Critics’ Picks

Mathieu Lefevre, Wash Me, 2009, dust on acrylic on canvas, 18 x 24".

Mathieu Lefevre, Wash Me, 2009, dust on acrylic on canvas, 18 x 24".

New York

Mathieu Lefevre

Regina Rex
221 Madison Street
May 18–June 23, 2013

“Irony as method” is how Mathieu Lefevre, the Canadian artist who passed away in 2011 at the age of thirty, once described his work. The ten pieces—indeed a litany of wisecracks and one-liners—included in his first posthumous solo exhibition, “The Stuff Things Are Made Of,” surefootedly pronounce the clear-sighted diligence of a skilled maker who consistently infused his own mischief and pluck into the structure, surface, and content of his artworks.

Wash Me, 2009, spells its title out in the perfect layer of dust Lefevre applied over acrylic paint on canvas, evoking the obvious simile of one commodity (a painting) being like another (a car). Paint Sandwich, 2010, consists of seven rainbow-like layers of thickly applied oil paint carefully smooshed between inward-facing canvases. Shit and Natural Phenomenons (both 2011) display globs and rolls—think of a sausage slid from its casing—of oil paint sprinkled with kitty litter and positioned, somehow tidily, on pristine white canvases. Taken literally or figuratively, a mark has been made (and yes, it does smell). Under the guise of irreverence, which Lefevre very well may have felt in regard to the commercial art world he was navigating, his paintings and sculptures are animated by a palpable joie de vivre and an unmistakable respect for art. While his work may present as wry or disenchanted—e.g., History of Painting, 2009, in which oil paint has been smeared like cake frosting on the board, making an exaggerated trompe l’oeil text book—it does not seem facetious. One senses that Lefevre didn’t find his own humor to be inappropriate; these aphoristic pieces appear to be the sincere and intelligent expressions of a person who loved making art, while never not seeing the forest for the trees.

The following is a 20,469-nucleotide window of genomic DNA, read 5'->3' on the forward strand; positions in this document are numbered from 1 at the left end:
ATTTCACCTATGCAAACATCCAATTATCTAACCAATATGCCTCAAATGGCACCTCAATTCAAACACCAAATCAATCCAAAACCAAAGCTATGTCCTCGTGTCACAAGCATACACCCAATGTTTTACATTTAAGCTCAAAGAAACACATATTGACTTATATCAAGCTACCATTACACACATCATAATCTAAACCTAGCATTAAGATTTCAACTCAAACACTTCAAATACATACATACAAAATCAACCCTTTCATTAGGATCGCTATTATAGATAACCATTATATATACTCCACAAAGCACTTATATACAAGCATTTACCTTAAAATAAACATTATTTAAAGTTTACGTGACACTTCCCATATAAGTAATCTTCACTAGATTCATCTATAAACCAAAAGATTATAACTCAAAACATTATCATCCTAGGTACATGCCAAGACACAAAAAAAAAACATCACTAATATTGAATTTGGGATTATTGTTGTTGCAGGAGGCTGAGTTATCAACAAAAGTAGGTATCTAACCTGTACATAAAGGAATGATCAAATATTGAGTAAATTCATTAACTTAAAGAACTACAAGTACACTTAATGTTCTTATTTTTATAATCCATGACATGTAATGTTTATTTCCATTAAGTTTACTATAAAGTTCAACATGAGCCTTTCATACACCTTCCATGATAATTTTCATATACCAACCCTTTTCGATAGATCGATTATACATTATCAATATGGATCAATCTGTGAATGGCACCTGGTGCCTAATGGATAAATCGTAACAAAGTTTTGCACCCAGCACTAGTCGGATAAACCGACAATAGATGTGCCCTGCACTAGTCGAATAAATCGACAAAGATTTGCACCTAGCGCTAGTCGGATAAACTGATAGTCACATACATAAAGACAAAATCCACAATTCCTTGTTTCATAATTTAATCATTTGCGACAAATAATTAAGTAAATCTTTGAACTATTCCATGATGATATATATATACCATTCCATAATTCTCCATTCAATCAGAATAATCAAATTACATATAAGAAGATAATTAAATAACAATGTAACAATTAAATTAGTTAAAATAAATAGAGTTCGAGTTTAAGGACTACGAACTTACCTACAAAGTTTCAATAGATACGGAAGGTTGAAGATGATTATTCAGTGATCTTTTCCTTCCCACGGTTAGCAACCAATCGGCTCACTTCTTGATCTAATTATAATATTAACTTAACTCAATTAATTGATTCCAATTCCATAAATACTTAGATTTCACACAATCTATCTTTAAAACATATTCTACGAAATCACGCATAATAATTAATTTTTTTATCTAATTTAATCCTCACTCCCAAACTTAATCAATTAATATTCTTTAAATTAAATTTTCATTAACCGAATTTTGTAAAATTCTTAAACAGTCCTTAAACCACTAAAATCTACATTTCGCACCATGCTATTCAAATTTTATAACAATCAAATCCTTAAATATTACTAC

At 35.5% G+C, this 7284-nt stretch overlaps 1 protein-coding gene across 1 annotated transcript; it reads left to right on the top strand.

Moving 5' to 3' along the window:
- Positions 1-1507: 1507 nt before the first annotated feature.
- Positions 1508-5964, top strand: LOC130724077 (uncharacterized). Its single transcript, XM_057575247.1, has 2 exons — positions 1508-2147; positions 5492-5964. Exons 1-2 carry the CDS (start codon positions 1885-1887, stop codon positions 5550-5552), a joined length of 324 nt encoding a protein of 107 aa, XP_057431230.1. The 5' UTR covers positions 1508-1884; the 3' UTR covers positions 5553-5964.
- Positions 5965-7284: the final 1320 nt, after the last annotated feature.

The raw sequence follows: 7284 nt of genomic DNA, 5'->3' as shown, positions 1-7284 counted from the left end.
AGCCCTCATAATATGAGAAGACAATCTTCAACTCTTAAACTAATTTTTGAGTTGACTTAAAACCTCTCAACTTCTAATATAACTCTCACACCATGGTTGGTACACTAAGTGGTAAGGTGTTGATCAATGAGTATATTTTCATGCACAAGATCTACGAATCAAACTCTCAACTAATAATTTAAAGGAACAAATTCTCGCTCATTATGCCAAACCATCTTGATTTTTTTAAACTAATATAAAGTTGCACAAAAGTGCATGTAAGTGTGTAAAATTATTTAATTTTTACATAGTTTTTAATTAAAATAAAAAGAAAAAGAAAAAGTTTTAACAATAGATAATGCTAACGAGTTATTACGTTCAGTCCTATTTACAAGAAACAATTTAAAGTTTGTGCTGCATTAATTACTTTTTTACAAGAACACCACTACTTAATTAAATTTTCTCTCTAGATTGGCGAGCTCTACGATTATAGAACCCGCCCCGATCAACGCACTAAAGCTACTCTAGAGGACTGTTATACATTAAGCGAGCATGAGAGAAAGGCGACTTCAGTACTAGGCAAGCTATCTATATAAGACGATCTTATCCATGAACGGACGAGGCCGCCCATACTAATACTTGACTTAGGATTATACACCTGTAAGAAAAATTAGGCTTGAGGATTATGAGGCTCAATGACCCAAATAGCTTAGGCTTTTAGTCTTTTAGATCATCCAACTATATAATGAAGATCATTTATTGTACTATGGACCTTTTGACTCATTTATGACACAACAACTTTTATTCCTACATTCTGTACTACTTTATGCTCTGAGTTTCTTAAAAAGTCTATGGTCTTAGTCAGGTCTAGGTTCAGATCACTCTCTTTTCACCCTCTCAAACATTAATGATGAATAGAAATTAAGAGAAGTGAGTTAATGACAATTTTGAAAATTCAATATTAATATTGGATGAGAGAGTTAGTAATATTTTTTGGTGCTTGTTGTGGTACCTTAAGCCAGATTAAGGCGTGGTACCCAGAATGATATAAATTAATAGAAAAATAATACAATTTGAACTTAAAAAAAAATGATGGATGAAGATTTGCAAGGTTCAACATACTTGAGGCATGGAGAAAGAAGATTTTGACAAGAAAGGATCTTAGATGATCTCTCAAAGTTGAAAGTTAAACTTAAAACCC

Monument to Indecision (Version: Regina Rex), 2013, presides over the exhibition like a steampunk Arc de Triomphe. A table saw, space heater, floor rug, car tire, hand truck, garden hoe, and beer can are just a few of the items the show’s organizers have bound together with plastic. Lefevre had photographed his original Monument to Indecision, 2008, and captioned it as, “Photo of all the things in my studio taped together to shape a sort of ‘monument.’” That photograph is displayed within this second version along with the contents of Lefevre’s former studio, since locked in storage. Monument—either version—salutes the maddening solitude of studio hours, the slaphappy humor borne of frustration, and the outré imagination, charm, and physicality of Mathieu Lefevre’s art.